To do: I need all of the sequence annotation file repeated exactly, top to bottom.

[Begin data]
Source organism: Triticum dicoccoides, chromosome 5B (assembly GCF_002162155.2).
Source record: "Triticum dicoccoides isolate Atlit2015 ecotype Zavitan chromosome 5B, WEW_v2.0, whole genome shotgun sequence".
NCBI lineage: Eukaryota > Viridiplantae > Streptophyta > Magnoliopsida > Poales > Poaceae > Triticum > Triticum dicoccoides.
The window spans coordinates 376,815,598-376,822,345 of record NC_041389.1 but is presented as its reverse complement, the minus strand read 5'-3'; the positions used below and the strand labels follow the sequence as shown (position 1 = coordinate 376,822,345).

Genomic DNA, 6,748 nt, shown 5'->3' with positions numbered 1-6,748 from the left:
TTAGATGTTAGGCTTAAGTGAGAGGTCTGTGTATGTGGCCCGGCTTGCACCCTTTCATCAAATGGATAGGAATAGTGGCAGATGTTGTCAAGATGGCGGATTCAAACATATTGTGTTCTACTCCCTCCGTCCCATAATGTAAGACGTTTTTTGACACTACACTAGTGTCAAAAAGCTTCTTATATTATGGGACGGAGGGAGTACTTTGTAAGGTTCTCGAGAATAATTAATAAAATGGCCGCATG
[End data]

Source organism: Triticum dicoccoides, chromosome 5B (assembly GCF_002162155.2).
Source record: "Triticum dicoccoides isolate Atlit2015 ecotype Zavitan chromosome 5B, WEW_v2.0, whole genome shotgun sequence".
NCBI lineage: Eukaryota > Viridiplantae > Streptophyta > Magnoliopsida > Poales > Poaceae > Triticum > Triticum dicoccoides.
The window spans coordinates 376,815,598-376,822,345 of record NC_041389.1 but is presented as its reverse complement, the minus strand read 5'-3'; the positions used below and the strand labels follow the sequence as shown (position 1 = coordinate 376,822,345).

Genomic DNA, 6,748 nt, shown 5'->3' with positions numbered 1-6,748 from the left:
TTAGATGTTAGGCTTAAGTGAGAGGTCTGTGTATGTGGCCCGGCTTGCACCCTTTCATCAAATGGATAGGAATAGTGGCAGATGTTGTCAAGATGGCGGATTCAAACATATTGTGTTCTACTCCCTCCGTCCCATAATGTAAGACGTTTTTTGACACTACACTAGTGTCAAAAAGCTTCTTATATTATGGGACGGAGGGAGTACTTTGTAAGGTTCTCGAGAATAATTAATAAAATGGCCGCATG